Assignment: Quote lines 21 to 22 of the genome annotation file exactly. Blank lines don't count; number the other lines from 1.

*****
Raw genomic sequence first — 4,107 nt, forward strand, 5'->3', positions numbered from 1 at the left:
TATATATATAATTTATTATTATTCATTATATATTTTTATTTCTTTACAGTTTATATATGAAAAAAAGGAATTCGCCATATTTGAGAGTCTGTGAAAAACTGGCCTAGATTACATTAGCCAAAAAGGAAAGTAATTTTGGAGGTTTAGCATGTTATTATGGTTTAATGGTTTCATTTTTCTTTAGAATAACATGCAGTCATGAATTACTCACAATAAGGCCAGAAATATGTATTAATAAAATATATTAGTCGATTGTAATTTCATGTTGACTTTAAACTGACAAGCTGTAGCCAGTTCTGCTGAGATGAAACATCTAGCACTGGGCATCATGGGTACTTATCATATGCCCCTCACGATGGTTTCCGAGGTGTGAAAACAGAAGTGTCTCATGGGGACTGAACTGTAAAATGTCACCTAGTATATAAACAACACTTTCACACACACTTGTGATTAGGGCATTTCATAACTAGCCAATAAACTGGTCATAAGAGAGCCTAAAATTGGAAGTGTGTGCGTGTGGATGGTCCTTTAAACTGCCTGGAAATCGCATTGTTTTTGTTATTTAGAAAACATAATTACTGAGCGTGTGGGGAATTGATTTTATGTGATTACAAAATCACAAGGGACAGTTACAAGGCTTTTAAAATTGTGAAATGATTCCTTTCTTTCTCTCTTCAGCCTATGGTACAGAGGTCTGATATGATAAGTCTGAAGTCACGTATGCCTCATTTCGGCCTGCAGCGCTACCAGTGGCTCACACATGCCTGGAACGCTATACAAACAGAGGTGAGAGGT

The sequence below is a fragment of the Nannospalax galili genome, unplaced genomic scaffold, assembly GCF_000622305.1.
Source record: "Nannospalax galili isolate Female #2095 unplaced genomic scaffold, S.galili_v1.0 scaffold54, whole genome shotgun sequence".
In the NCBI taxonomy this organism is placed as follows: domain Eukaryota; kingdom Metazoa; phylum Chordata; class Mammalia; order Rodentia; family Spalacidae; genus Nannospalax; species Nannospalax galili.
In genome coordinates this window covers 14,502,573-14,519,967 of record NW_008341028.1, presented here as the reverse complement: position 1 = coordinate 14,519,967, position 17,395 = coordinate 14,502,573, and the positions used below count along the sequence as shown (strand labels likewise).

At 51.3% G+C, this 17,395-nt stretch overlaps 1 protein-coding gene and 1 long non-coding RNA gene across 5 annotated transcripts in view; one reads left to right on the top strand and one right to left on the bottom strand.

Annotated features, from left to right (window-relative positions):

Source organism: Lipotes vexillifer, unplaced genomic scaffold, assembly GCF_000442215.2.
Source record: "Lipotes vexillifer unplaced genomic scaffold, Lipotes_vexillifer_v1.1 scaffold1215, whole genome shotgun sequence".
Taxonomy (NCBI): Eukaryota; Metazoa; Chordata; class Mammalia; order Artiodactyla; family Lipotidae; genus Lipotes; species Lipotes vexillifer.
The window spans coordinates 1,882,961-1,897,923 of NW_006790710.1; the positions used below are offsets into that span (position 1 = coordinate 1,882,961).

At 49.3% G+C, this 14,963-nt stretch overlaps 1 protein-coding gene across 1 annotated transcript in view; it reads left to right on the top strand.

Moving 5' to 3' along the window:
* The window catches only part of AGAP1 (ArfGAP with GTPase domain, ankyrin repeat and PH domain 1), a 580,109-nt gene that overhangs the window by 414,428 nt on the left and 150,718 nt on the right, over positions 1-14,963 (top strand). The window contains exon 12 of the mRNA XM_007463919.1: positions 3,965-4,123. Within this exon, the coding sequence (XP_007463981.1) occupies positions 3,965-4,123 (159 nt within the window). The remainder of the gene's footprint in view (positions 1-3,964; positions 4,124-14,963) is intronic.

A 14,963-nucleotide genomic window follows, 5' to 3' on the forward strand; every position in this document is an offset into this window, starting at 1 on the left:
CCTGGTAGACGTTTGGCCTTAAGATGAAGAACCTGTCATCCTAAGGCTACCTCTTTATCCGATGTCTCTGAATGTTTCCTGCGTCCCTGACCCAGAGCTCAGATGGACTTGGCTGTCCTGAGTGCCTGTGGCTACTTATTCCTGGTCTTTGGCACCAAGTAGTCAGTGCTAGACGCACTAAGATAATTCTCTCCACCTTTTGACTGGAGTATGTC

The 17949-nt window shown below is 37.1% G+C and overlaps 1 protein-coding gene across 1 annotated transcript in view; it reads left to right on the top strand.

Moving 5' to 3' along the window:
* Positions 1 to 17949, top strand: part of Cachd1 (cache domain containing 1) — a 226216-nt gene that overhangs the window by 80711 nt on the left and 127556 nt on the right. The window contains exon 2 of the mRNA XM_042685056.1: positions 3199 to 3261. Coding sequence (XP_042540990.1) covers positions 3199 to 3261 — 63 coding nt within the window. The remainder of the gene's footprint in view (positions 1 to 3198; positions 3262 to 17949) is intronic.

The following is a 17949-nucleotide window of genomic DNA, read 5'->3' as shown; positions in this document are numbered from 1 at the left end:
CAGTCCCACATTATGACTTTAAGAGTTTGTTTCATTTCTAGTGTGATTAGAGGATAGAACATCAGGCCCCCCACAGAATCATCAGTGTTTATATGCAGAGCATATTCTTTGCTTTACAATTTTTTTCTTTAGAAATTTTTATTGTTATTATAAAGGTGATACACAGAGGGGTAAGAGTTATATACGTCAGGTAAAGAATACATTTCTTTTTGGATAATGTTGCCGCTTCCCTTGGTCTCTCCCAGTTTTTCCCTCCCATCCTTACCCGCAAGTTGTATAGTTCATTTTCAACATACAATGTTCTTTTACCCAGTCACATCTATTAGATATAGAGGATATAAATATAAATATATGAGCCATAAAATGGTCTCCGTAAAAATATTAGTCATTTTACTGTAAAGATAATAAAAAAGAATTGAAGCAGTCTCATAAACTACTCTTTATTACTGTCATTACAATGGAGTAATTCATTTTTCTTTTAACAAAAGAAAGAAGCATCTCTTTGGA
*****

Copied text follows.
The following is a 17949-nucleotide window of genomic DNA, read 5'->3' as shown; positions in this document are numbered from 1 at the left end:
CAGTCCCACATTATGACTTTAAGAGTTTGTTTCATTTCTAGTGTGATTAGAGGATAGAACATCAGGCCCCCCACAGAATCATCAGTGTTTATATGCAGAGCATATTCTTTGCTTTACAATTTTTTTCTTTAGAAATTTTTATTGTTATTATAAAGGTGATACACAGAGGGGTAAGAGTTATATACGTCAGGTAAAGAATACATTTCTTTTTGGATAATGTTGCCGCTTCCCTTGGTCTCTCCCAGTTTTTCCCTCCCATCCTTACCCGCAAGTTGTATAGTTCATTTTCAACATACAATGTTCTTTTACCCAGTCACATCTATTAGATATAGAGGATATAAATATAAATATATGAGCCATAAAATGGTCTCCGTAAAAATATTAGTCATTTTACTGTAAAGATAATAAAAAAGAATTGAAGCAGTCTCATAAACTACTCTTTATTACTGTCATTACAATGGAGTAATTCATTTTTCTTTTAACAAAAGAAAGAAGCATCTCTTTGGA